A nod to Edgar Allen Poe's poem, I drew a Raven perched on the still life in my drawing studio. In the actual drawing process, I reflect a fading memory, to which I refer as "history." What was once there, since erased, leaves a trace.
This week's Drawing Challenge is hosted by my friend Kristen. See links to more artists who explored this theme at her bloghere.
Today Chris DAZE Ellis gave a public talk on his work before a full auditorium. Afterwards we headed to the Addison Gallery for the opening of their spring exhibits. What a blast!
Autographed DAZE exhibition flyer
Before his talk DAZE said to me "I see your students are working a
lot larger." Yes! A lot larger. This is thanks to their group mural
project with him. Working with DAZE was exceptional; He embodies collaboration. I believe his time with my painting students blew open their ideas about painting and stretched their imaginations. Not only are they working larger, they are working faster and more intuitively. What a gift. Thank YOU for everything, DAZE.
Detail of Mural
Here is a time lapse GO Pro video of the mural in the Elson Art Center just outside of the Addison Gallery Museum Learning Center at Phillips Academy in Andover, Mass. (by Neil Evans).
My friend Jeanne talks about this mountain and various trail events there with great fondness. So when I got the wake up call (actually a peck on the cheek) I decided to accompanying the BF. Why not? I could go for a little loop and call it a day. In short, that's just what I did.
I have no place attempting a 50k —without any training—or a "clear-to-run" voucher from the doctor. But there I was relaxed, having some fun with friends, and hoping to make it one full loop.
When I met up with (the great white-bearded) Craig W. I casually mentioned that "I shouldn't be doing this..." (because of the hip). He responded, "well, that speaks to about 98% of the folks out here." I chuckled and we carried on for a bit and he was off. About 20 minutes into the first loop, I came up behind Peter, which was a treat because even if he tried to drop me, I would stick to him like a black fly to tape. It's rare that I can stay with him but in all fairness I think he decided to stay with me. Ann A. joined up with us, too. The three of us got really lost exploring some orange blazes through the woods that were technically conservation area markings and not the Mt. Aggie race course.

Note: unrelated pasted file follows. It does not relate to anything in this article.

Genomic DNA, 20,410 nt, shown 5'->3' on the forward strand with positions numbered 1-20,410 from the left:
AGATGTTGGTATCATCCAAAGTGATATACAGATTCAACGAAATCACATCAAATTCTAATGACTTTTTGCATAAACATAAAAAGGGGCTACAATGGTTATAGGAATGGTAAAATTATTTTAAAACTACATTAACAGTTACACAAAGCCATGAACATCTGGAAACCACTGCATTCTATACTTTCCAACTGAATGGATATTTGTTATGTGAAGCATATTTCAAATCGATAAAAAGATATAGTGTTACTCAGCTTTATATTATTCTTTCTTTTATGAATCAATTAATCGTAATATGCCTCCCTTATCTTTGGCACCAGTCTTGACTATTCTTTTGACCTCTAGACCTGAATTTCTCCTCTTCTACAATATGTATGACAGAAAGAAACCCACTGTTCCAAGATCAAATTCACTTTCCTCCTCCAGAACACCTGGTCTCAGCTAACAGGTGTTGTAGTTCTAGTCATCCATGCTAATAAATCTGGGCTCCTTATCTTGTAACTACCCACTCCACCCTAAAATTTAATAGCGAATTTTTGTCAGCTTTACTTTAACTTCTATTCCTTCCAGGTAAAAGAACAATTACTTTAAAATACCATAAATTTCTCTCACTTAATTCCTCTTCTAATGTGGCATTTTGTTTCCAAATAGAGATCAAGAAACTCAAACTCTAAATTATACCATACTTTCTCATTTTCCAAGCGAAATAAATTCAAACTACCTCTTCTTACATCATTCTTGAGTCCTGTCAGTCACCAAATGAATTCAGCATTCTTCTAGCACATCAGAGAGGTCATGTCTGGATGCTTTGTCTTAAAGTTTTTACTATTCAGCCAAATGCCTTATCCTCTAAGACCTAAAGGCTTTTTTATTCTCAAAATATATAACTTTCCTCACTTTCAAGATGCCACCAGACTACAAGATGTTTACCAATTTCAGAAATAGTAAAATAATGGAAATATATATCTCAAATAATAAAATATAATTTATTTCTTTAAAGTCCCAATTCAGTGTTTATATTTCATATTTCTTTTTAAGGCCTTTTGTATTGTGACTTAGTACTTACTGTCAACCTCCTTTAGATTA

After the first 3-mile loop we headed into the second side, a 7 mile jaunt, which is where we found the extra-credit miles. Following my "seriously, this can't be right" mutterings...we returned to start/finish, grabbed a map and headed BACK out for another loop. This time we had a personal guide! Cindy lead us over Second hill and up Third. How lucky because she lives next to the mountain and these trails are her stomping grounds. When I pointed out to Cindy the general area where we went off course, she said in a matter-or-fact tone, "But that is not a trail." I found this funny because when Peter, Ann and I bushwhacked up the side of Mt. Aggie—through the woods— I thought how Mainers sure have a funny sense of trail race humor. Orienteering gone wild.
Besides losing the trail, we found two miles of extra distance and some decent added elevation. I also found my 6-mile limit when my hip starts to ache. I found my fitness ledge. I found a second wind. I found "Yes" and then, "No." I found renewed love of beech trees, moss and lichen. I found the best part of the day was hiking with Peter. And getting to know Ann.
The trails are as beautiful as Jeanne mentioned and this is a wonderful laid back event. I imagine it's like what Fat Ass events used to be like in the 1970's. Still, while it felt low-key, I know a lot of time went into marking the course, buying food for grilling, permits at the park, etc. Many Thanks to Bob Najar, Rich, and Crew!